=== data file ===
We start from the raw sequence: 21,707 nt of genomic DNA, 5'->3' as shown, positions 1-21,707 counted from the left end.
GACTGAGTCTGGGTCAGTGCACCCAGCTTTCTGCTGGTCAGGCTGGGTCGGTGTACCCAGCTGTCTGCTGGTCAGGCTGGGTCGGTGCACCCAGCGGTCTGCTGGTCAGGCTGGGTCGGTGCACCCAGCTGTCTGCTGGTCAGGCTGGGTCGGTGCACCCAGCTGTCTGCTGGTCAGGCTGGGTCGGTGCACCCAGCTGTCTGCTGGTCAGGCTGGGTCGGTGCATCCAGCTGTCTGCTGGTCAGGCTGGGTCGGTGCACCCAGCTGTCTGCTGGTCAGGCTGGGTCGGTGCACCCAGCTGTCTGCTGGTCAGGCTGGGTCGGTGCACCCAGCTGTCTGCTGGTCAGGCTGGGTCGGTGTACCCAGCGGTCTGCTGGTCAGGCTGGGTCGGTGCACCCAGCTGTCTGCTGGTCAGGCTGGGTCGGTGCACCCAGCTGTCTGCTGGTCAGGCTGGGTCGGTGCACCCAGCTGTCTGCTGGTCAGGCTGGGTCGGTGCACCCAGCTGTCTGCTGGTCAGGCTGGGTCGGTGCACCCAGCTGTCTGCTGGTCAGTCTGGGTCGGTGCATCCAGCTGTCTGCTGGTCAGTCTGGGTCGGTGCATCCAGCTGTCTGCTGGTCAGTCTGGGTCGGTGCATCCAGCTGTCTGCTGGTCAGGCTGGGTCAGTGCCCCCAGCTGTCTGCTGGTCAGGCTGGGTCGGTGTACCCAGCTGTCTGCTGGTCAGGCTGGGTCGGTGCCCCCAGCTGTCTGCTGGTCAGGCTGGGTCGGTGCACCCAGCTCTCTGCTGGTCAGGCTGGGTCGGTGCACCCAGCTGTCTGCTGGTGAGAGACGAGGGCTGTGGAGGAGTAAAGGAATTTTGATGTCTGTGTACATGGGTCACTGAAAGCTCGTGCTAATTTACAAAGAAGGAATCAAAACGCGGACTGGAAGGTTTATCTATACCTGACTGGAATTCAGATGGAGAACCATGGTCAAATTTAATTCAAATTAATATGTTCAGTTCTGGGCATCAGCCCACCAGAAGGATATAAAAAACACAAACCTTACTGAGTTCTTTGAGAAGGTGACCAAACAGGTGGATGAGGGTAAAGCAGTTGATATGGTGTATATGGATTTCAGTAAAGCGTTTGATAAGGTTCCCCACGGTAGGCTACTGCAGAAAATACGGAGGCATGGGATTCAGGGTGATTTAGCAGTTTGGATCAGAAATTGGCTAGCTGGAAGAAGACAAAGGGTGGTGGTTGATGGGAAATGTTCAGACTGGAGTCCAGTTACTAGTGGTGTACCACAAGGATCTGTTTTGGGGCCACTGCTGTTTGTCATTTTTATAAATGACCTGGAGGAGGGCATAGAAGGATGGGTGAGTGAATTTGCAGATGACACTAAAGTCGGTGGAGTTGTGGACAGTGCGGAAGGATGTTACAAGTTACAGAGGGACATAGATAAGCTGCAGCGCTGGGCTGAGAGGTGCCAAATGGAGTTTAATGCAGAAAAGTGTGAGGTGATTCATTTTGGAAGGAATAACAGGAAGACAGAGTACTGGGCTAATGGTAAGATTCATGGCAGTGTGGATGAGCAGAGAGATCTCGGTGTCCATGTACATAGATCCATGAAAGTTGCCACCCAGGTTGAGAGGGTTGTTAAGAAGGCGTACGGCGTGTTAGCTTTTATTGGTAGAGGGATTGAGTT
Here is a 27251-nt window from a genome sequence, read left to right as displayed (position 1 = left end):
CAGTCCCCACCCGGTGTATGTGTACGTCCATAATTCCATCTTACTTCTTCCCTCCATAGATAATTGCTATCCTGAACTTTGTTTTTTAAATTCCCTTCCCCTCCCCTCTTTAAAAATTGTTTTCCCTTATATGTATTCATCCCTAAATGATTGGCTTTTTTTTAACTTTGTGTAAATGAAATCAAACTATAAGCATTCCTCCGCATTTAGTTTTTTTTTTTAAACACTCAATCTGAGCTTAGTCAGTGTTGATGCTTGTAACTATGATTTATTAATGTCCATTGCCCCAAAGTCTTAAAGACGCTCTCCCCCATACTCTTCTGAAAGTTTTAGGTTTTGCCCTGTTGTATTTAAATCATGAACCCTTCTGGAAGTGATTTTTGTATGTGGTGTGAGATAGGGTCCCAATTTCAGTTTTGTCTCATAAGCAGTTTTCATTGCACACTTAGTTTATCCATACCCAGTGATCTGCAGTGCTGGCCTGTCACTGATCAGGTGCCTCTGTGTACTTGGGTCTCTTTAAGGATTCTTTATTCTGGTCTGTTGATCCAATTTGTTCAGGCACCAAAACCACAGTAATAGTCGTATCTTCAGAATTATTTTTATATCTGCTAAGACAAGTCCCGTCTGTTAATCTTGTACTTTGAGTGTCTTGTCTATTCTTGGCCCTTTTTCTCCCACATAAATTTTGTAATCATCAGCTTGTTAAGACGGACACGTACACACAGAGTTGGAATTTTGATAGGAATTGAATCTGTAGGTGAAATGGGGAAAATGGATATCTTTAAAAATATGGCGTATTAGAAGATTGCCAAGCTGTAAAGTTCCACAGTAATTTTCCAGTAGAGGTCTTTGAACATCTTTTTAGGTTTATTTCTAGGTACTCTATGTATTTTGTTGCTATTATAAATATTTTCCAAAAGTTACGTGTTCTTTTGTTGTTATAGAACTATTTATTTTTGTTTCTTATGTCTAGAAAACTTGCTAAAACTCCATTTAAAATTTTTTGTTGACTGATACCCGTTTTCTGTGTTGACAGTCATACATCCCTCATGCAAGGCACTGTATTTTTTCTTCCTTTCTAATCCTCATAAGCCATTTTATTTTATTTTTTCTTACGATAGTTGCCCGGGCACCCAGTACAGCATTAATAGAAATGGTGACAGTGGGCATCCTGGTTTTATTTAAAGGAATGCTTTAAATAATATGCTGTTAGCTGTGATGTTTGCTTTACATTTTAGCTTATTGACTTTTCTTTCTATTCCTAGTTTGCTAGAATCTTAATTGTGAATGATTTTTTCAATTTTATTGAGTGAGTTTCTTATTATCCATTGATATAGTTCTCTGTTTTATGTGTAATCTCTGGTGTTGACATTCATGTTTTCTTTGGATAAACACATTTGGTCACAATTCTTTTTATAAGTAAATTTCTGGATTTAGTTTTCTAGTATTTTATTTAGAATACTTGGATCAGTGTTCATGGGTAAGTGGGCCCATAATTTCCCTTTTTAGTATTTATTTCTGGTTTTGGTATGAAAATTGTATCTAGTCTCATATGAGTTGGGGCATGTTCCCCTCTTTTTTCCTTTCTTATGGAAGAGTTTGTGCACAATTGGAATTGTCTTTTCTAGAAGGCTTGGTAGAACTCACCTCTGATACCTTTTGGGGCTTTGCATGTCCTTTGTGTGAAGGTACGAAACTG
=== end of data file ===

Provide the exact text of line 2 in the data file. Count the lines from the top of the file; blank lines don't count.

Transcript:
GACTGAGTCTGGGTCAGTGCACCCAGCTTTCTGCTGGTCAGGCTGGGTCGGTGTACCCAGCTGTCTGCTGGTCAGGCTGGGTCGGTGCACCCAGCGGTCTGCTGGTCAGGCTGGGTCGGTGCACCCAGCTGTCTGCTGGTCAGGCTGGGTCGGTGCACCCAGCTGTCTGCTGGTCAGGCTGGGTCGGTGCACCCAGCTGTCTGCTGGTCAGGCTGGGTCGGTGCATCCAGCTGTCTGCTGGTCAGGCTGGGTCGGTGCACCCAGCTGTCTGCTGGTCAGGCTGGGTCGGTGCACCCAGCTGTCTGCTGGTCAGGCTGGGTCGGTGCACCCAGCTGTCTGCTGGTCAGGCTGGGTCGGTGTACCCAGCGGTCTGCTGGTCAGGCTGGGTCGGTGCACCCAGCTGTCTGCTGGTCAGGCTGGGTCGGTGCACCCAGCTGTCTGCTGGTCAGGCTGGGTCGGTGCACCCAGCTGTCTGCTGGTCAGGCTGGGTCGGTGCACCCAGCTGTCTGCTGGTCAGGCTGGGTCGGTGCACCCAGCTGTCTGCTGGTCAGTCTGGGTCGGTGCATCCAGCTGTCTGCTGGTCAGTCTGGGTCGGTGCATCCAGCTGTCTGCTGGTCAGTCTGGGTCGGTGCATCCAGCTGTCTGCTGGTCAGGCTGGGTCAGTGCCCCCAGCTGTCTGCTGGTCAGGCTGGGTCGGTGTACCCAGCTGTCTGCTGGTCAGGCTGGGTCGGTGCCCCCAGCTGTCTGCTGGTCAGGCTGGGTCGGTGCACCCAGCTCTCTGCTGGTCAGGCTGGGTCGGTGCACCCAGCTGTCTGCTGGTGAGAGACGAGGGCTGTGGAGGAGTAAAGGAATTTTGATGTCTGTGTACATGGGTCACTGAAAGCTCGTGCTAATTTACAAAGAAGGAATCAAAACGCGGACTGGAAGGTTTATCTATACCTGACTGGAATTCAGATGGAGAACCATGGTCAAATTTAATTCAAATTAATATGTTCAGTTCTGGGCATCAGCCCACCAGAAGGATATAAAAAACACAAACCTTACTGAGTTCTTTGAGAAGGTGACCAAACAGGTGGATGAGGGTAAAGCAGTTGATATGGTGTATATGGATTTCAGTAAAGCGTTTGATAAGGTTCCCCACGGTAGGCTACTGCAGAAAATACGGAGGCATGGGATTCAGGGTGATTTAGCAGTTTGGATCAGAAATTGGCTAGCTGGAAGAAGACAAAGGGTGGTGGTTGATGGGAAATGTTCAGACTGGAGTCCAGTTACTAGTGGTGTACCACAAGGATCTGTTTTGGGGCCACTGCTGTTTGTCATTTTTATAAATGACCTGGAGGAGGGCATAGAAGGATGGGTGAGTGAATTTGCAGATGACACTAAAGTCGGTGGAGTTGTGGACAGTGCGGAAGGATGTTACAAGTTACAGAGGGACATAGATAAGCTGCAGCGCTGGGCTGAGAGGTGCCAAATGGAGTTTAATGCAGAAAAGTGTGAGGTGATTCATTTTGGAAGGAATAACAGGAAGACAGAGTACTGGGCTAATGGTAAGATTCATGGCAGTGTGGATGAGCAGAGAGATCTCGGTGTCCATGTACATAGATCCATGAAAGTTGCCACCCAGGTTGAGAGGGTTGTTAAGAAGGCGTACGGCGTGTTAGCTTTTATTGGTAGAGGGATTGAGTT